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What's Happened to the Constitution?

Marvin R. Shanken, Gordon Mott
From the Print Edition:
Morgan Freeman, Mar/Apr 2005

The attacks on smokers, and the moves to restrict smoking areas, have begun to take away rights that the U.S. Constitution promised each and every American. Employers and local governments are now going to extreme lengths to stop people from smoking, even on their own time and in their own home:

A health care company in Michigan has begun firing anyone who smokes, even on his own time, after hours or at home. The county that governs Tampa, Florida, has instituted a policy that prohibits hiring any smokers for its police force, and it will begin to encourage a no-smoking policy among current employees. Alaska Airlines has begun a nicotine-testing program for any job applicants in states where it is allowed to test. The Saco, Maine, city government has prohibited all smoking on city property, which means firefighters, on 24-hour shifts, can't smoke at all, even outside of their firehouses. At least two major California cities—Fresno and San Francisco—have passed ordinances to prohibit smoking in any city park, and another, San Jose, may not be far behind. San Francisco even considered, but then ultimately rejected, a ban on golf course smoking. Newport Beach, California, has banned smoking on the beach.

Outrageous! Where's the outcry? Why aren't we screaming bloody murder about institutions, both public and private, invading our private lives? Don't we all live and work in America? Isn't this the country where the Constitution actually gives every citizen some assurance of privacy and freedom? The police and the government can't go snooping around inside your home or put you under surveillance in public unless they have court-issued warrants, and something called probable cause. But these companies and local governments are stepping into your private lives and activities in open, public spaces, and limiting when and where citizens can light up.

Where does it stop?

After all, the medical profession has identified a number of behaviors that are bad for people's health. Will companies begin prohibiting people from going to their local fast food outlet because it might make them fat? Or, will companies start checking your supermarket bills to be sure you're buying low-fat milk and avoiding the ice cream? Shouldn't ice cream be banned? Or, is the next step for your employer to tell you, "You're overweight, you're fired"? Or, will someone start suggesting that going on a ski trip exposes employees to the risk of injury, and therefore they can't do that? What about more intrusive questions about your personal behaviors such as how much TV you watch, which house of worship you attend or which radio commentators you do, or do not, listen to?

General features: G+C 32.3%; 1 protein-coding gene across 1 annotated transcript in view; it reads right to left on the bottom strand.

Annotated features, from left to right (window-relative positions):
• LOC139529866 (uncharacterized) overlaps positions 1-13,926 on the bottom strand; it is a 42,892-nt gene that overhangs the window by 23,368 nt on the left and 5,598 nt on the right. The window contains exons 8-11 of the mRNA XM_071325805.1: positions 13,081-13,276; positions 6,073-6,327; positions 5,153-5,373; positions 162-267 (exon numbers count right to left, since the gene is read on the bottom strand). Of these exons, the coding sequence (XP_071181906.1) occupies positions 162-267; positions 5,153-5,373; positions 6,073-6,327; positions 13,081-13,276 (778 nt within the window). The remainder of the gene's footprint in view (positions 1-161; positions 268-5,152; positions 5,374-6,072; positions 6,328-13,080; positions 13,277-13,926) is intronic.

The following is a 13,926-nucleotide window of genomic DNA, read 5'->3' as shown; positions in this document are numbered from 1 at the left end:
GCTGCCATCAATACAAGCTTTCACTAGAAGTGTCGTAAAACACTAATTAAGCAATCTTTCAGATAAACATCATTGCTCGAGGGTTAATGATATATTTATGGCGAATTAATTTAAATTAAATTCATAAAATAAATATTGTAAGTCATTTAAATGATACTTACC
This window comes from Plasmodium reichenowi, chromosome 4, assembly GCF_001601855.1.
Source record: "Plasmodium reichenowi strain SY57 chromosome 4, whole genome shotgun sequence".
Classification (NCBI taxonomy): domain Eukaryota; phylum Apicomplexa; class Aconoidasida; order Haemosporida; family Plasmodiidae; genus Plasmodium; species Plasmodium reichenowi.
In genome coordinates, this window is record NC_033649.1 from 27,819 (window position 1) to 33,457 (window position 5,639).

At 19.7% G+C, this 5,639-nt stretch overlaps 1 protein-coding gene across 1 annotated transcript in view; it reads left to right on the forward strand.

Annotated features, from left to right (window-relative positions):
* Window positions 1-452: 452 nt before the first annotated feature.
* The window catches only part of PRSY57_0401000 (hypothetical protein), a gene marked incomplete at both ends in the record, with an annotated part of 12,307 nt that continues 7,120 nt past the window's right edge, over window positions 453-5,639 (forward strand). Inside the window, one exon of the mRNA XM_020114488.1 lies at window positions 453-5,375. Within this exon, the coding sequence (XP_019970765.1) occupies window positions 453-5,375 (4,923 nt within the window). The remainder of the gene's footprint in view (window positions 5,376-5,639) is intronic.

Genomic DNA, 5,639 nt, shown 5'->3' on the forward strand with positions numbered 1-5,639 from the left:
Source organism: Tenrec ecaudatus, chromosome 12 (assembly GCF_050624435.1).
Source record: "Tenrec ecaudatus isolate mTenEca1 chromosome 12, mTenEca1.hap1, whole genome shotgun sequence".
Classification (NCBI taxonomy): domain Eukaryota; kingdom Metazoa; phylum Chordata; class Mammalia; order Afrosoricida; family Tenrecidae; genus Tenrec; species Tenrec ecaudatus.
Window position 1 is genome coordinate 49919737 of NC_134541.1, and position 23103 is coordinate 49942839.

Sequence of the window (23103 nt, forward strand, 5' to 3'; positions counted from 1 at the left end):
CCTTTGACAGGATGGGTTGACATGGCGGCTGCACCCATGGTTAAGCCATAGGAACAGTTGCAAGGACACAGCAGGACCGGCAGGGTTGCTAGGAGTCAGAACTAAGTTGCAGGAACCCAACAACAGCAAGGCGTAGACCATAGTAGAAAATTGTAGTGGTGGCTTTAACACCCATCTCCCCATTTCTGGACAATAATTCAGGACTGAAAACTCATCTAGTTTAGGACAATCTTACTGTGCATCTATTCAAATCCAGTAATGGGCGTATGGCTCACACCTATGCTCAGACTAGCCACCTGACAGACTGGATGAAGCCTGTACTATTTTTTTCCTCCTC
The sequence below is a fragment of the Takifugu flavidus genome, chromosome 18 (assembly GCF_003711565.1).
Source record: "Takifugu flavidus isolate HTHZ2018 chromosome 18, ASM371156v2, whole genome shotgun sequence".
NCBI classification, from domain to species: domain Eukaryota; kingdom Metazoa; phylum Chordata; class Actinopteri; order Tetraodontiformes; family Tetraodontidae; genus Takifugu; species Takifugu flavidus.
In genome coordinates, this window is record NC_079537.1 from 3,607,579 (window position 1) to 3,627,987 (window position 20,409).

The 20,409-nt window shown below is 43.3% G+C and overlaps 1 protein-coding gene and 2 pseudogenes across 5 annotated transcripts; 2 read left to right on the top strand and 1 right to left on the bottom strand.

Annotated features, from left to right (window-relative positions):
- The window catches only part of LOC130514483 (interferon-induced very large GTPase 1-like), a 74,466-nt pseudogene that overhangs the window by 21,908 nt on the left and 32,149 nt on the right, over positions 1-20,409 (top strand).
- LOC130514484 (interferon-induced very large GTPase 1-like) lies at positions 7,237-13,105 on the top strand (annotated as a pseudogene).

'"Everything we do affects our health,'' Lewis Maltby, director of the National Workrights Institute, a spin-off of the American Civil Liberties Union, said in a recent newspaper article. "What you eat, whether you drink, what your hobbies are, whether you practice safe sex. If employers are allowed to control off-duty behavior when it's health-related, we will have no private lives left."

That kind of intrusion is just not right in America. We live in a free country.

You've got your head in the sand if you think these kinds of attacks will always be limited to tobacco products. When the first indoor smoking bans were proposed, the idea was to protect people, like the employees in restaurants, from secondhand smoke. But the concept behind these new regulations goes way beyond protecting the supposed innocent; this is about protecting you from yourself, which has no place in a free society.

Tobacco and smoking are the wedges that are being used to lay the legal precedents, which will then be used to stop other activities. Anything that is deemed by some interest group to be harmful to the greater good could come under attack.

We should all be shouting as loud as possible, ENOUGH.

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